GeoTrust SSL (DV) – $149 /yr
True BusinessID (OV) – $238 /yr
True BusinessID (EV) – $344 /yr
True BusinessID Wildcard (OV) – $688 /yr
9. Entrust SSL Solutions
Entrust considers themselves as a forward-thinking company that provides security in a wide breadth of diverse industries. They provide security solutions for those in need of transactional security, secure mobile authentication, and of course, SSL certificates.
Entrust offers EV and OV SSL certificates with prices starting at $199 per year.
SHA-2 signing algorithms
RSA 2048 bit / 3072 bit / 4096 bit key
Security features included protecting against website vulnerabilities
Unlimited server licensing and reissues
Site seal security with the real-time check
Certificate management platform
Optional platinum support 24x7x365
Certificate Types & Pricing:
Standard (OV) – $199 /yr
Advantage OV – $239 /yr
UC Multi-Domain – $319 /yr
EV multi-domain – $429 /yr
Wildcard (OV) – $699 /yr
Document Signing – $315 /yr
10. Network Solutions
Established in 1979 and headquartered in Herndon, Virginia, USA, Network Solutions have constantly evolved their SSL services throughout the years and continues to provide the lowest priced SSL certificates for users.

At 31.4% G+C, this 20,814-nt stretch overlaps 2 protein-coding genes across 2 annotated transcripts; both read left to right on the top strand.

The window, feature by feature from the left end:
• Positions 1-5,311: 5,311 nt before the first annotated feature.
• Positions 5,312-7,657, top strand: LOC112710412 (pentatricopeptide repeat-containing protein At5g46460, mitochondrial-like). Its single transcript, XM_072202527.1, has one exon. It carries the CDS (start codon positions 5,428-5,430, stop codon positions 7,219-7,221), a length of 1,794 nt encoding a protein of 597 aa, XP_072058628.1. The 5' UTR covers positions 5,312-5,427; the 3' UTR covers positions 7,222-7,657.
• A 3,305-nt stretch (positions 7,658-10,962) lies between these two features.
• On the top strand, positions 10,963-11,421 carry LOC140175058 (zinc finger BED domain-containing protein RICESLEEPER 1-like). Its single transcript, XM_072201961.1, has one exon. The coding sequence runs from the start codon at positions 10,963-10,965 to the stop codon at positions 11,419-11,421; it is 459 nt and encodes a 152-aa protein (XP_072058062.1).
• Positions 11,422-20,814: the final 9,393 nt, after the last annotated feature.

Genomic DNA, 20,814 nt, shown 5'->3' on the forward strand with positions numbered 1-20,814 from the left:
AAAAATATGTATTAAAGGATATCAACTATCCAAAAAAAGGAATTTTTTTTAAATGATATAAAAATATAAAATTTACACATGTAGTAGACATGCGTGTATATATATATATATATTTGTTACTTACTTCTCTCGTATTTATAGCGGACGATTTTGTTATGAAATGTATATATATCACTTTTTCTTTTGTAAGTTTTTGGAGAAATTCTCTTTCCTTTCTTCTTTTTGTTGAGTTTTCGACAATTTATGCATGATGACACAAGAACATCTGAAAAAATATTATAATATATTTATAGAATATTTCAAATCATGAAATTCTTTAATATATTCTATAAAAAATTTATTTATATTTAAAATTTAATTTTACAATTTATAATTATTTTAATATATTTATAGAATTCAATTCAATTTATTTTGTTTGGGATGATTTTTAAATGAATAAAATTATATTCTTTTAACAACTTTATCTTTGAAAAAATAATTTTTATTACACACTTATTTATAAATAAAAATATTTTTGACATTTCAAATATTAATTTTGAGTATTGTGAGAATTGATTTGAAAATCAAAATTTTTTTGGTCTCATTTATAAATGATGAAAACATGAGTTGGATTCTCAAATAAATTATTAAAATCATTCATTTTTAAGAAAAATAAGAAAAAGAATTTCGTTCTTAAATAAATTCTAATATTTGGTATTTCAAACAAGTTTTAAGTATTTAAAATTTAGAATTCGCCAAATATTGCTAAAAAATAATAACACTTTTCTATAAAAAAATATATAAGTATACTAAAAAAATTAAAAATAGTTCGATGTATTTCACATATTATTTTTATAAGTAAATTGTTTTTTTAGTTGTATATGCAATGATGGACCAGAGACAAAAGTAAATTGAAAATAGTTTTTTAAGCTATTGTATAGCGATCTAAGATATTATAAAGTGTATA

Especially when it comes to multi-year term SSL certificates, Network Solutions offers some of the more affordable pricing in the market. For example, their nsProtect Secure Express will only set you back $59.99 for a 2-year term. In comparison, GoDaddy offers similar services that cost $63.99 per year.
Guarantee up to $1 million
Site seal and closed padlock available
99% browser recognition
Green address browser bar available
24/7 real person live support
Standard issuance time
Certificate Types & Pricing:
Xpress (DV) – $59.99 /yr
Basic (OV) – $124.50 /yr
Advanced (OV) – $199.50 /yr
Wildcard – $579.00 /yr
Extended (EV) – $399.50 /yr
What is SSL and SSL Certificate?
Secured Socket Layer (SSL) is the technology that makes sure data between two machines (in our case – a browser and a server) is transmitted securely in an encrypted connection (HTTPS).
An SSL Certificate is a digital certificate that confirms the identity of a website.
To implement SSL on your website, you will need to get an SSL Certificate from a SSL Certificate Provider, aka. Certification Authority.
How SSL connection works?
The following diagram shows how data is transferred through an SSL connection.
A user access a HTTPS website
User's browser requests a secure SSL connection from the server
The server responds with a valid SSL certificate
The secure connection is now established
Data is encrypted and transferred
How can I tell if a website has SSL connection?
The use of an SSL Certificate on a website is usually indicated by a padlock icon on web browsers and the website address will show HTTPS. In some cases, a green address bar is shown.